Two wide-reaching, chip-level security vulnerabilities, dubbed Spectre and Meltdown, were made public this week. Spectre exploits a chip optimization technique called speculative execution to allow applications to break out of their usual separation and access memory used by other applications. Meltdown allows applications to access low-level kernel memory, which may reveal sensitive data belonging to other programs and to the operating system itself. Here are a few steps to help protect yourself and your enterprise against these flaws:
1. Patch – starting right now.
Patches that mitigate, if not solve, the flaws have already been released for various platforms including some Linux distributions such as Red Hat, Apple operating systems, Windows servers and clients, and Android. Operating system developers may be embarking on major redesigns of their systems to better mitigate the vulnerabilities. Cloud providers will be patching their servers in the weeks ahead. Going forward, keep an eye on the status of patches for Spectre and Meltdown, and continue to update all software and firmware as soon as mitigations become available. These vulnerabilities will demand ongoing vigilance: given the low-level nature of the bugs, a software update will not necessarily protect against all potential variants of the exploits. You can greatly reduce your risk by installing patches in a timely fashion – hackers are lazy and tend to go after the low-hanging fruit of unpatched systems.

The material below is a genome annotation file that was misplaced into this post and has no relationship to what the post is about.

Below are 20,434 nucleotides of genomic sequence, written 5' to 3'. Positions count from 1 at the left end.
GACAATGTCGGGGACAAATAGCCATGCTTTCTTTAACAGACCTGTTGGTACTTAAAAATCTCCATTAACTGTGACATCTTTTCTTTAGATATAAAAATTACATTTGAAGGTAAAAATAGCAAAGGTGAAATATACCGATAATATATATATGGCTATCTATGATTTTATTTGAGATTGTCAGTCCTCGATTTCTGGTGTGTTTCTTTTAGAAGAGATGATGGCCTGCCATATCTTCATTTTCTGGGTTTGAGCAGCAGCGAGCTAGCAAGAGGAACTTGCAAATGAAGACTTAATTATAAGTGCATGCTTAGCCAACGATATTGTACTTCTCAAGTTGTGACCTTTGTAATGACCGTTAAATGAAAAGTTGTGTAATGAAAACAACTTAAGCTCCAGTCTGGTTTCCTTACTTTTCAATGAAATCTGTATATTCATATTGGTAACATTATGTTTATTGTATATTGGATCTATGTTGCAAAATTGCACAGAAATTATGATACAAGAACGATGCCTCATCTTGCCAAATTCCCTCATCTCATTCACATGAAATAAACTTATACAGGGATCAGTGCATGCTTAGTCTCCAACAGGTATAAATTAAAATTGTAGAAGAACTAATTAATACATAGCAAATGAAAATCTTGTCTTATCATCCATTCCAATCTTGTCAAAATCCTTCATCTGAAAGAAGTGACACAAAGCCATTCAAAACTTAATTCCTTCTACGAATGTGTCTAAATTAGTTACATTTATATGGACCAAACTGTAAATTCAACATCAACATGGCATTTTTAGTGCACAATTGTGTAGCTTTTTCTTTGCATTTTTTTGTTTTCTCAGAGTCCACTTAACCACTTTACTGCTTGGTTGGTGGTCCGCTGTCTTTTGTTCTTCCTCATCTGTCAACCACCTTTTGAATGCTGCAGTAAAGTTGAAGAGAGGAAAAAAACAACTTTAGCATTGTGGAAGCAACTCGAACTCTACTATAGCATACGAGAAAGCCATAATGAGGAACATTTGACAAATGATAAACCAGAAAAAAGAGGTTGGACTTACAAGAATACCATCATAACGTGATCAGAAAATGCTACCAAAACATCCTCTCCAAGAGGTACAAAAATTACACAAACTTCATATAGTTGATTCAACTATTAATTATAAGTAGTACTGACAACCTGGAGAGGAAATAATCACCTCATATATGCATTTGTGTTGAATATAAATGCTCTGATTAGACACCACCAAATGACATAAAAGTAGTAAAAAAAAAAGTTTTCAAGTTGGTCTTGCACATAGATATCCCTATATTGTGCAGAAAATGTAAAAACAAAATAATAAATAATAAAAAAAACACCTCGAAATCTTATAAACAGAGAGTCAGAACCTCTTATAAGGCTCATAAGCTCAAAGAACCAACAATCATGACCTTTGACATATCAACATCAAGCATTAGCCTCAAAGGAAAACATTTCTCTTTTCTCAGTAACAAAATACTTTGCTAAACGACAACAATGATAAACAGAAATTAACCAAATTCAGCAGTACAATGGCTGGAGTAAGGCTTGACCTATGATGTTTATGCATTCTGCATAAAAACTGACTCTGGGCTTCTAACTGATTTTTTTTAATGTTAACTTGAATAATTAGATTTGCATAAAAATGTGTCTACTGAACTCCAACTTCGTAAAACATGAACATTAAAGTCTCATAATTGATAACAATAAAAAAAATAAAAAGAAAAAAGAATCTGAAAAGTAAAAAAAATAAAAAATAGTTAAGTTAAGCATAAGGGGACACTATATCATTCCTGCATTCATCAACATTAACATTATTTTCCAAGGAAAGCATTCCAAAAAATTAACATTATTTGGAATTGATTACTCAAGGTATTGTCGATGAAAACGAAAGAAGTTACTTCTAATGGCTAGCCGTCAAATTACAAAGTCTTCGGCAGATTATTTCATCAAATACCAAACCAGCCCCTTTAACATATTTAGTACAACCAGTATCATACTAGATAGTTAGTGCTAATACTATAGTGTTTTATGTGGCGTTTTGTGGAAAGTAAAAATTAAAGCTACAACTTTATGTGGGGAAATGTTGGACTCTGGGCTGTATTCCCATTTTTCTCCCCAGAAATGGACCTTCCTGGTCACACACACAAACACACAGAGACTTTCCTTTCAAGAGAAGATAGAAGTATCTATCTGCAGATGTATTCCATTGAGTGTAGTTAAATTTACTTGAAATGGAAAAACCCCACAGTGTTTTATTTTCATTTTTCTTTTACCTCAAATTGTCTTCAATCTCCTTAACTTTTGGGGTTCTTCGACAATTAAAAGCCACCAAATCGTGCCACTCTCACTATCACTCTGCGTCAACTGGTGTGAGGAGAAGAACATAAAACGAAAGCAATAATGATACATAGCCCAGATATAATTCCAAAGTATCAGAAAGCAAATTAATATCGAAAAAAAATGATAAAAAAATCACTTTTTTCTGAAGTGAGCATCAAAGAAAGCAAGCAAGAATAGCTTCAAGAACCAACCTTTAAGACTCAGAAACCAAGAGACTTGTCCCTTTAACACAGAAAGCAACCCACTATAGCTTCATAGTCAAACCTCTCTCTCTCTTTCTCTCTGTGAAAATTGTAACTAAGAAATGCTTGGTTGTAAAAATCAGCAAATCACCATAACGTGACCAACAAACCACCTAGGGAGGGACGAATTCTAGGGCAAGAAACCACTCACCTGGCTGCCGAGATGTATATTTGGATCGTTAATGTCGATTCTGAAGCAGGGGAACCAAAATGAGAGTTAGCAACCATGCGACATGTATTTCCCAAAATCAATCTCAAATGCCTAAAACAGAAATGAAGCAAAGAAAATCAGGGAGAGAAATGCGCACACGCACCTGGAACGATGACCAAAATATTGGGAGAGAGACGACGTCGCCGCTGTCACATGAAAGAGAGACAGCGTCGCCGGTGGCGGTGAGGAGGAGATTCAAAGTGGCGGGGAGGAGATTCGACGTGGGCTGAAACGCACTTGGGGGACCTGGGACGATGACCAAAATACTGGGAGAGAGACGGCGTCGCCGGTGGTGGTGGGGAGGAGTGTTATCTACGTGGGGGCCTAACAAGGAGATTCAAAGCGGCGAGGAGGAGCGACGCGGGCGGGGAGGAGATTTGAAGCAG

2. Implement multi-factor authentication (MFA) whenever possible.
The idea of MFA is to prove your identity in more than one way, like entering your password and a code sent to an app on your smartphone, in case one method is compromised. As Spectre and Meltdown could be exploited to reveal the passwords stored in your browser or password manager, the already-urgent need to implement MFA just became even more urgent. (One researcher of the vulnerabilities posted a chilling video showing how Meltdown can be exploited to reveal the passphrase that unlocks your password manager.) It is still preferable to store passwords in an encrypted volume, like a password manager, rather than in your browser or in a cleartext list, but it is best to do so in combination with MFA.
3. Leverage Google Chrome’s Site Isolation feature.
If you have a different browser of choice, monitor its security updates and enable any features that would mitigate these vulnerabilities as soon as they become available.While your browser normally allows pages from different websites to share a process to improve performance, Site Isolation sandboxes each website into a separate process. This better protects your data from vulnerabilities, including Spectre and Meltdown, that could allow access to data across applications.